This patient presented upper and lower limb weakness, lethargy, and elevated biochemical markers for sepsis including evidence of organ failure. The presumptive diagnosis of sepsis was made with the suspicion of a spinal infection. Spinal infections are responsible for 2–7% of all musculoskeletal infections with an incidence of one in 100,000–250,000 in developed countries [3], typically as spondylodiscitis, vertebral osteomyelitis, or epidural abscesses. Multilevel SEAs are an exceedingly rare subset of this entity, with only 1% demonstrating synchronous SEAs involving the cervical, thoracic, and lumbar regions in a meta-analysis of 915 cases [4]. The typical triad for SEAs is back pain, fever, and neurological deficit. The presence of neurological deficits is often a late and irreversible sign [5], while fever may be absent, rendering this an unreliable diagnostic tool. Skip lesions may be missed as symptoms might mistakenly be attributed to a single affected area of the spine [6], especially if there is both upper and lower limb neurological deficits. An early gadolinium-contrasted MRI of the whole spine was performed once spinal infection was suspected to avoid missing out skip lesions while a contrasted CT of the chest, abdomen, and pelvis sought for other soft tissue and deep collections. These investigations demonstrated multi-level SEAs and multifocal systemic abscesses and multi-joint septic arthritis. Given the disseminated sites of infection, the nature of seeding appeared to be hematogenous, the most common mode of spread [7]. The patient had bacteremia with positive blood cultures of MSSA, the most common organism in SEAs. The same organism was found in cultures of the pus collected from the various sites of infection. Other common organisms in SEAs include coagulase-negative Staphylococcus, Streptococcus species, and Gram-negative bacteria [7]. Due to the large infective burden, the patient was in sepsis complicated by septic shock. Sepsis is a life-threatening organ dysfunction caused by a dysregulated host response to infection [8]. Septic shock is a subset of sepsis which causes a profound global hypoperfusion from macro and microcirculatory dysfunction resulting in multi-organ failure [9]. The prognosis of SEAs is poor due to its risk of high morbidity and mortality [10]. The overall 30-day mortality rate of SEA is 3.7%. In patients with 4 or more independent risk factors of mortality (age >60, diabetes, renal comorbidity, pre-operative thrombocytopenia, and septic shock), the mortality rate can reach 37.5% [11]. Although there have been reports of extensive SEAs resolving with antibiotic therapy alone [12], any neurological deficit without complete para- or quadriplegia should warrant surgical intervention if the patient is a suitable surgical candidate [13]. Surgical intervention should aim to preserve neurological function and decrease the overall infective burden to allow antibiotics and the immune system to overcome the infection. Contiguous multi-level SEAs have demonstrated successful eradication with apical laminectomies through catheter irrigation through fogarty catheters or skip laminotomies with epidural catheter irrigation via infant feeding tubes [14-16]. In contrast, discrete multi-level SEAs require separate areas of drainage, conferring a high degree of surgical invasiveness, long operative duration and blood loss. A multidisciplinary team modeled after a care bundle developed to manage necrotising soft-tissue infections [17] was assembled to resuscitate the patient before surgery as well as to plan for surgery. With many therapeutic considerations with time sensitivities, the orthopedic and spinal team emerged as the overall team leader in the centralized care planning [18] in ensuring the timely optimization of the patient while leading discussions among the multiple stakeholders such as the cardiothoracic, otolaryngology, and anesthetic teams for surgical planning. The multidisciplinary team opted to prioritize (1) the drainage of significant collections to reduce infective burden, (2) protecting neurological function, and (3) avoiding extensive surgery to reduce surgical stress [19] and to minimize operating time while still achieving reasonable outcomes. The “game plan” on the day of the surgery was meticulously organized to ensure smooth flow within the theatre with multiple surgical teams operating concurrently to reduce operative time. The teams took account of the sites to be drained and their priorities before deciding on the final order of drainage. Accessing these drainage sites required the patient to be repositioned thrice leading to natural points of termination in the event of hemodynamic instability. Anesthesia was notified early of the risk of blood loss and IV tranexamic acid was administered prophylactically to mitigate against coagulopathy. PCT and FFP were reserved and ultimately administered. Despite extensive pre-operative planning, the overall surgical procedure required a long time under anesthesia of 11 h and 40 min. This was due to multiple position changes and repeated episodes of surgical cleaning and draping. Postoperatively, a repeat contrasted CTs of affected areas should be performed at 6 weeks after surgery to assess for residual undrained collections which trigger a reoccurrence [20]. For the spinal column, the decision to repeat MRI imaging should be guided by the clinical progress of the patient, taking into consideration vital signs such as fever or hypotension, biochemical markers of sepsis (CRP, ESR, and TWC), and neurological function. In the event of any neurological deterioration, a repeat pan spinal MRI should be performed to assess for the recurrence of the primary SEAs or the presence of skip lesions. For the post-surgical treatment of SEAs, the duration of antibiotics typically ranges from 4 to 8 weeks although the optimal duration, or mode of delivery, of antibiotics has yet to be established [21]. The presence of associated psoas abscesses [22] and bacteremia [23] appears to be risk factors for prolonged antibiotic use (>8 weeks). In consultation with the infectious diseases team, this patient was placed on long term antibiotic suppression beyond her initial 7 weeks of IV antibiotics. This was tailored to account for her past medical history of diabetes which is known risk factor of poor outcomes [11] and initial presentation with multifocal systemic abscesses, psoas abscesses, bacteremia, and the presence of metallic implants. The final decision to terminate long-term antibiotic suppression should be individualized to the patient.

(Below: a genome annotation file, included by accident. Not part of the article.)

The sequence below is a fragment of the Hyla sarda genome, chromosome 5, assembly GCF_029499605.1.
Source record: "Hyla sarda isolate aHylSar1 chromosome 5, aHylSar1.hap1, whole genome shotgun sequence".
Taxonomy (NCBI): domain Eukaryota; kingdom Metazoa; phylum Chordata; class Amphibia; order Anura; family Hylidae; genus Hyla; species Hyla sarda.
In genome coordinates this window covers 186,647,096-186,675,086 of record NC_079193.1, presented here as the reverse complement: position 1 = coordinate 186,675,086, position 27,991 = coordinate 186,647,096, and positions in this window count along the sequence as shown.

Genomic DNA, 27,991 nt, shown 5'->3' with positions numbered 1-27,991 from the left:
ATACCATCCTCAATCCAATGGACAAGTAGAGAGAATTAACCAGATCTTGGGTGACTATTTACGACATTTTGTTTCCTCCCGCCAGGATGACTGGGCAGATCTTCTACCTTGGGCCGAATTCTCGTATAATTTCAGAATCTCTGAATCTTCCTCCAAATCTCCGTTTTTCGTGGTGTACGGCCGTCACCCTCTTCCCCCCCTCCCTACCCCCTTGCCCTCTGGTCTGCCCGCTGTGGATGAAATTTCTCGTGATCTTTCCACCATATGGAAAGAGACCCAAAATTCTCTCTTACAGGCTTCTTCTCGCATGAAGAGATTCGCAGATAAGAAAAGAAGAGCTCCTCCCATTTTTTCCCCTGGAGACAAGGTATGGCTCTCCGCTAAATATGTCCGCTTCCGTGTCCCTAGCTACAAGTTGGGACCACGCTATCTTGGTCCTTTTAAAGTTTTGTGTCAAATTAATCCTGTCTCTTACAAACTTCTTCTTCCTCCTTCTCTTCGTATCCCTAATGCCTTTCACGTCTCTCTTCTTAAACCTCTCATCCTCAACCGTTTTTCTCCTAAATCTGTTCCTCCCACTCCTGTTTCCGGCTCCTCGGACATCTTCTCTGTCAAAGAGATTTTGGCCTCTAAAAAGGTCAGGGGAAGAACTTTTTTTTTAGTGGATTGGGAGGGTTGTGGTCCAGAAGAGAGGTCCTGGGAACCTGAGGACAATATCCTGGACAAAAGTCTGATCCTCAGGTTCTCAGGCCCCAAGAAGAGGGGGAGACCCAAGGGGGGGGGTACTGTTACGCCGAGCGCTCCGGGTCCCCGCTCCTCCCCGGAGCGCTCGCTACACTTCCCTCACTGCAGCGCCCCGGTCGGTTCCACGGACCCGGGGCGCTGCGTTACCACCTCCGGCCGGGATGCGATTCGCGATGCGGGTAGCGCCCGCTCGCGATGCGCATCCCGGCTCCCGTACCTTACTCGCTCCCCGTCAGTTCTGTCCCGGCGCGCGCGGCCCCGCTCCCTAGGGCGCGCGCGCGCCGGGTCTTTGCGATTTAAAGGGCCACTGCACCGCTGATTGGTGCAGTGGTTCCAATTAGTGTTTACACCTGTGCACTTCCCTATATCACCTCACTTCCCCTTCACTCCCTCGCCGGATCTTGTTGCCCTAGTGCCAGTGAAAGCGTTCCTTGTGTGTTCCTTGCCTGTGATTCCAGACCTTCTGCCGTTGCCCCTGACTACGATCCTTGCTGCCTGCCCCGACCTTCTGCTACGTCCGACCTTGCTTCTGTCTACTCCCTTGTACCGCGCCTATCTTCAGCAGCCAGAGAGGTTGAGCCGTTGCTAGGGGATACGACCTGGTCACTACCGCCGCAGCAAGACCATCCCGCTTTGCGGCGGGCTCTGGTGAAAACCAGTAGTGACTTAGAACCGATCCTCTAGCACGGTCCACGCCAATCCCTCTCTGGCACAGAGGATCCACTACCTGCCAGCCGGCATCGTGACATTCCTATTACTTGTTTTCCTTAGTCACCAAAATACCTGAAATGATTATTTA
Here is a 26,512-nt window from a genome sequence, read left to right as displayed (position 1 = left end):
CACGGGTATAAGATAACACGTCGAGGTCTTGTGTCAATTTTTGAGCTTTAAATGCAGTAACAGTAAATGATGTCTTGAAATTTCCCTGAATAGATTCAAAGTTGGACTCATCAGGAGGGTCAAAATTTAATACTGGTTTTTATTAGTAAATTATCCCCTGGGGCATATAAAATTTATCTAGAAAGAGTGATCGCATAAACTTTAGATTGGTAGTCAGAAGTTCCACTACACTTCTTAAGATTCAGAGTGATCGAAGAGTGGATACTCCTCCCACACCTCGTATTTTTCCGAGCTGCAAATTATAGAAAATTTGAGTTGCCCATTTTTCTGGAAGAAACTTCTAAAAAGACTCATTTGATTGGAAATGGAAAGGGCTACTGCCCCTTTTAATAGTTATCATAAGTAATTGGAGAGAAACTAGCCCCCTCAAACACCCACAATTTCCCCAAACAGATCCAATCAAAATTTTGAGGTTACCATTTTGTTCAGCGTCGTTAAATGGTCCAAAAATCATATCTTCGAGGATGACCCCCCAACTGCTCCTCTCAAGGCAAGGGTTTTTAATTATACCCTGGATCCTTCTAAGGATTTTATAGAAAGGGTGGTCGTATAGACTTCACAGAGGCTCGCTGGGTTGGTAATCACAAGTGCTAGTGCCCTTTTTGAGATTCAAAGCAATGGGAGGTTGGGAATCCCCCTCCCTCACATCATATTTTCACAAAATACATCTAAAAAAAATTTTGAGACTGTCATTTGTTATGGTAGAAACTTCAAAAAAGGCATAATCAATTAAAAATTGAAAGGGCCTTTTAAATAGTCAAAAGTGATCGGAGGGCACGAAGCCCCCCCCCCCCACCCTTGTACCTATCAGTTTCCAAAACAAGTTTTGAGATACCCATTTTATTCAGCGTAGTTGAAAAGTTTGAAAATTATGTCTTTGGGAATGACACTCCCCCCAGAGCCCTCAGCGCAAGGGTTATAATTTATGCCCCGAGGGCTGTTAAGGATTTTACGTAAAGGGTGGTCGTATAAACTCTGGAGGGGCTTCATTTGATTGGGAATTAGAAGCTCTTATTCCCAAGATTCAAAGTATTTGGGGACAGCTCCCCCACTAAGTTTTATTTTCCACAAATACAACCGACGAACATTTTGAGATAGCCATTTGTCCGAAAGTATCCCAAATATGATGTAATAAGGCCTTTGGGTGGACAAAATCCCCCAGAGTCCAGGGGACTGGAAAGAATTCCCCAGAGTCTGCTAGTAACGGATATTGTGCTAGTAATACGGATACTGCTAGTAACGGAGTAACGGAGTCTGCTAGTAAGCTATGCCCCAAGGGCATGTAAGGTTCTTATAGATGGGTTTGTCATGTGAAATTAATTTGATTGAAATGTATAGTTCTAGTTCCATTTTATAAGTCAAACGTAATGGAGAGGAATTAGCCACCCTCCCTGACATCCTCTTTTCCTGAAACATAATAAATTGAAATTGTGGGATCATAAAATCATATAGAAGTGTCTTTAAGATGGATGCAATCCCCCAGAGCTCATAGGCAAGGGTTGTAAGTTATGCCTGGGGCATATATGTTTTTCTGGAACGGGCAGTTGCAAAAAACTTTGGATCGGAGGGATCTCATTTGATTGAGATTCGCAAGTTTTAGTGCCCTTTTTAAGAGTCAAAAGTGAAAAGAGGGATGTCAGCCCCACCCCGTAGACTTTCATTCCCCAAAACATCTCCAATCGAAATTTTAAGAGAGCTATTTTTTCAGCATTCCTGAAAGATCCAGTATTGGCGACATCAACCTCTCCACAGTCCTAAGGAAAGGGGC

Conclusion: